Emerging economies back action on climate change, but set no targets

Posted in Other | 10-Jul-08 | Source: International Herald Tribune

Leaders of the Group of 8 and major economies posing for a family photo in Windsor Hotel Toya Resort in Hokkaido, Japan.

TOYAKO, Japan: The world's biggest polluters agreed on Wednesday on the need for "deep cuts" in greenhouse gas emissions, but differences between developed and emerging economies kept them from setting specific targets.

Climate change has been the most contentious topic at this year's Group of 8 summit in Japan, where the heads of big emerging economies were invited to join on the third and final day. The expanded group comprised China, India, Australia, Brazil, Indonesia, Mexico, South Africa and South Korea.

The statement by leaders of the 16 countries, including the top emitters China and the United States, came a day after the Group of 8 rich nations endorsed a target of halving global emissions by 2050 while stressing they could not achieve that goal alone.

The statement on Tuesday papered over deep gaps, with the United States opposed to committing to firm targets without assurances big emerging economies will act too.

Developing countries, along with the European Union and green groups, say rich countries must take the lead and specify interim targets for how to reach the mid-century goal, which scientists say is the minimum needed to prevent dangerous global warming.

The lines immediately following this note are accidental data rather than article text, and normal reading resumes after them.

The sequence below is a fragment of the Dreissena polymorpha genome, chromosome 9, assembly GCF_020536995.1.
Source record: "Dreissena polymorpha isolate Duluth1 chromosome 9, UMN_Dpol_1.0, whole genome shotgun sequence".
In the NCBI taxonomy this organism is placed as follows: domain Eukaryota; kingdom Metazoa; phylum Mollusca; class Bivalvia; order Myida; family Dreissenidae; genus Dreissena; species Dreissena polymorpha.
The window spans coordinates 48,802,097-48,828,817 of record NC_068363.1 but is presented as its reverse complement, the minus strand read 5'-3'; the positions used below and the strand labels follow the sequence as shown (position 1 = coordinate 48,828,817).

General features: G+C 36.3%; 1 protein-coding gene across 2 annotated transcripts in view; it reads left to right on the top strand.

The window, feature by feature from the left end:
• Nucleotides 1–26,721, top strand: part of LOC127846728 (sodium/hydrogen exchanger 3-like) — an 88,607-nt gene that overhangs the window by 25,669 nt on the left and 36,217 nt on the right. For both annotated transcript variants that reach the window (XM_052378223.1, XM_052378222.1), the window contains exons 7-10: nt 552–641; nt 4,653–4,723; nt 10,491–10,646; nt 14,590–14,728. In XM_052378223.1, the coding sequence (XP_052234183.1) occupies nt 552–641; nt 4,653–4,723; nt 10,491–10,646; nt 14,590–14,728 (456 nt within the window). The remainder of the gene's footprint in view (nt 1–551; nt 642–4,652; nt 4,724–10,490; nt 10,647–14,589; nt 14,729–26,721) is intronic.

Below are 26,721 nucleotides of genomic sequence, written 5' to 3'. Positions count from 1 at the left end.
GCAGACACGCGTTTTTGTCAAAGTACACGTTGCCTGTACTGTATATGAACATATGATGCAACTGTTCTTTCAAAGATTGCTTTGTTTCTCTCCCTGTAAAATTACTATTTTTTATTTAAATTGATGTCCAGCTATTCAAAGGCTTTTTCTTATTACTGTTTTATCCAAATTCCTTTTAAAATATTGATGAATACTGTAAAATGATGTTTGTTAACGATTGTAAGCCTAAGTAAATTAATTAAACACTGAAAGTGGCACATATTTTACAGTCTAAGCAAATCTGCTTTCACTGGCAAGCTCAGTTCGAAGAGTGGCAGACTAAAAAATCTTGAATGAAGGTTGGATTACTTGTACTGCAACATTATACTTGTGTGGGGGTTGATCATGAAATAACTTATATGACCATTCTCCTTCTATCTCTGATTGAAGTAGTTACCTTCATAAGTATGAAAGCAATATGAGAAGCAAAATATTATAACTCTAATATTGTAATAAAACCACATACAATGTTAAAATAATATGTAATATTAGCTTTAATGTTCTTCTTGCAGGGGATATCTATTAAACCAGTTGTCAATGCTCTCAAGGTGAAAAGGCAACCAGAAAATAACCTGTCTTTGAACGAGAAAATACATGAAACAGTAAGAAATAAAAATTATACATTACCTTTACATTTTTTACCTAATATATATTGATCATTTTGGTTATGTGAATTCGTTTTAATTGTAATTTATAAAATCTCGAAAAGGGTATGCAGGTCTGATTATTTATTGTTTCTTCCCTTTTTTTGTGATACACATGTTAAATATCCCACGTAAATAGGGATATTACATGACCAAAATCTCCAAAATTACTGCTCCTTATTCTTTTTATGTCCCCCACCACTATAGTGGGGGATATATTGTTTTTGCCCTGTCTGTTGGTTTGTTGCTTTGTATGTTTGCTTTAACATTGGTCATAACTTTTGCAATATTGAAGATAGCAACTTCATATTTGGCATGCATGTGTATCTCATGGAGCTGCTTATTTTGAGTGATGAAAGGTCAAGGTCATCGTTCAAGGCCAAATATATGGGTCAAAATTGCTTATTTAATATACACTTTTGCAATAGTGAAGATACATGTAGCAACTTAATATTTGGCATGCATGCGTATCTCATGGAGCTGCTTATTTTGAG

The European Commission's president, Jose Manuel Barroso, said the meeting on Wednesday had been constructive.

"We have to get real," Barroso said in a statement. "It is quite wrong to see this in terms of a confrontation between developed and developing countries. Of course we accept the lion's share of responsibility but this is a global challenge, which requires a global response."

But environmentalists immediately criticized the agreement, which represented no changes from an earlier draft agreed on in late June by negotiators from the same countries in Seoul.

"It's the stalemate we've had for a while," Kim Carstensen, director of the WWF's global climate initiative, told Reuters.

"Given the lack of willingness to move forward, particularly by the U.S., it hasn't been possible to break that."

Climate experts are skeptical that any significant advance on steps to combat global warming can be made until a new U.S. president comes to office in January 2009.

On Wednesday, the 16 countries' leaders agreed major developed economies would set mid-term goals, but set out no specific numbers. The group also said poorer countries would act to rein in rapid growth in their emissions.

The stance of emerging nations is important. The Group of 8 nations emit about 40 percent of mankind's greenhouse gas emissions. China and India together emit about 25 percent of the total, a proportion that is rising as their coal-fueled economies boom.

"China is a developing country and is in the process of industrialization and modernization," the Chinese state-run Xinhua news agency quoted President Hu Jintao as saying.

"People's living standards are still not high, and China's core task at present is developing its economy and improving people's welfare."

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